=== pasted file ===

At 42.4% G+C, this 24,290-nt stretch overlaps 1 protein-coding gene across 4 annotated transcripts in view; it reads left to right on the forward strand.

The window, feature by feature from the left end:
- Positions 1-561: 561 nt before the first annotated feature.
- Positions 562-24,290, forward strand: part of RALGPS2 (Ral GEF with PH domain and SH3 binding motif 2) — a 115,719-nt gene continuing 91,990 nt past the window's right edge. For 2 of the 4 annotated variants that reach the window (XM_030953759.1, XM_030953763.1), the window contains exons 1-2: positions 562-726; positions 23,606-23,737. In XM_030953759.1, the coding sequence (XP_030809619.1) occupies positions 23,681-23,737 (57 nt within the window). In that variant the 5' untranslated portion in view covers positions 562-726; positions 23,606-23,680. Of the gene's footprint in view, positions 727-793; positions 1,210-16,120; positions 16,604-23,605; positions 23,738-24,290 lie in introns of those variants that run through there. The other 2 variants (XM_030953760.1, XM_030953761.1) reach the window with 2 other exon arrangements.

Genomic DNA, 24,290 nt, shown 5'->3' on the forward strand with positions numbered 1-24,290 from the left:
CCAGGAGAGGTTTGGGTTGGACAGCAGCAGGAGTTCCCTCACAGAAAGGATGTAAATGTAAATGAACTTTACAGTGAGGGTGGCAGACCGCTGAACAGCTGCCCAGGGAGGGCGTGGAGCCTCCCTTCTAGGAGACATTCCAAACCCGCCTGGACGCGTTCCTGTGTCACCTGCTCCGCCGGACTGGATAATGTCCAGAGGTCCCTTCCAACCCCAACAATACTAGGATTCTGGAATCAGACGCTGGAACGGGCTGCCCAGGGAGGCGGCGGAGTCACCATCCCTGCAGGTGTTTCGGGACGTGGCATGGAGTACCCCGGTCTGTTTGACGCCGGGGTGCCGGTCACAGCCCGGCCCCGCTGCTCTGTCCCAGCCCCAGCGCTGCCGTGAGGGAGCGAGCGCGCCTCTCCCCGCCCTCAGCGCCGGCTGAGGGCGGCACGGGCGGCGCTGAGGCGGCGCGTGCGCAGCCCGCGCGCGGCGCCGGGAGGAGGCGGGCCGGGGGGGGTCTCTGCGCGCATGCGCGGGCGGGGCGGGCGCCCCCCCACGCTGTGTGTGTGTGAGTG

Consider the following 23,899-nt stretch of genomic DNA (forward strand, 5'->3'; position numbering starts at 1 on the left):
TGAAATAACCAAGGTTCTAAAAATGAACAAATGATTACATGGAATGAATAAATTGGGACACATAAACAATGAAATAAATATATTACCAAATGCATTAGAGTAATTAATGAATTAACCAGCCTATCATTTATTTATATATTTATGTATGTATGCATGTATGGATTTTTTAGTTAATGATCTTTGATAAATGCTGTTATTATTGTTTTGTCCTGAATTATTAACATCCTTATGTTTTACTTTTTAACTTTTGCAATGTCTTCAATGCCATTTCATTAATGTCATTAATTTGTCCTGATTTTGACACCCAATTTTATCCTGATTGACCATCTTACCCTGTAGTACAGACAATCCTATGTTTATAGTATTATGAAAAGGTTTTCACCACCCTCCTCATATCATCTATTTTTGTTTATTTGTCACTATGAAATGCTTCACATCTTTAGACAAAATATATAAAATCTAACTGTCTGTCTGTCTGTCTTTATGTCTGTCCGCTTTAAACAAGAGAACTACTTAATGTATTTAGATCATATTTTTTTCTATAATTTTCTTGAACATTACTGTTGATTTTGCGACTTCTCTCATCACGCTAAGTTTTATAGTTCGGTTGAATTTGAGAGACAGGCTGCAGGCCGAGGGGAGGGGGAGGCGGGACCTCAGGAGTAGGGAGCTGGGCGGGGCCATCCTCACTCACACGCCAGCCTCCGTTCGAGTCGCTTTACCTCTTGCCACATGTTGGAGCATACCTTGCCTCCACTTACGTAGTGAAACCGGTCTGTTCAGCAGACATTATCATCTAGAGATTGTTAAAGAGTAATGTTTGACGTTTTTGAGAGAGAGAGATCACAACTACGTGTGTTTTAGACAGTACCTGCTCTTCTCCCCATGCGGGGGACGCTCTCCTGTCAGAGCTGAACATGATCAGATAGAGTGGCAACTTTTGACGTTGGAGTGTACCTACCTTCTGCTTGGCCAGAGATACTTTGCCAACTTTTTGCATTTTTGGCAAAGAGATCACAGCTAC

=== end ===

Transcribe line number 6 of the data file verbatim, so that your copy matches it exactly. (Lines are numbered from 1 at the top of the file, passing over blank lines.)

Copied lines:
CCAGGAGAGGTTTGGGTTGGACAGCAGCAGGAGTTCCCTCACAGAAAGGATGTAAATGTAAATGAACTTTACAGTGAGGGTGGCAGACCGCTGAACAGCTGCCCAGGGAGGGCGTGGAGCCTCCCTTCTAGGAGACATTCCAAACCCGCCTGGACGCGTTCCTGTGTCACCTGCTCCGCCGGACTGGATAATGTCCAGAGGTCCCTTCCAACCCCAACAATACTAGGATTCTGGAATCAGACGCTGGAACGGGCTGCCCAGGGAGGCGGCGGAGTCACCATCCCTGCAGGTGTTTCGGGACGTGGCATGGAGTACCCCGGTCTGTTTGACGCCGGGGTGCCGGTCACAGCCCGGCCCCGCTGCTCTGTCCCAGCCCCAGCGCTGCCGTGAGGGAGCGAGCGCGCCTCTCCCCGCCCTCAGCGCCGGCTGAGGGCGGCACGGGCGGCGCTGAGGCGGCGCGTGCGCAGCCCGCGCGCGGCGCCGGGAGGAGGCGGGCCGGGGGGGGTCTCTGCGCGCATGCGCGGGCGGGGCGGGCGCCCCCCCACGCTGTGTGTGTGTGAGTG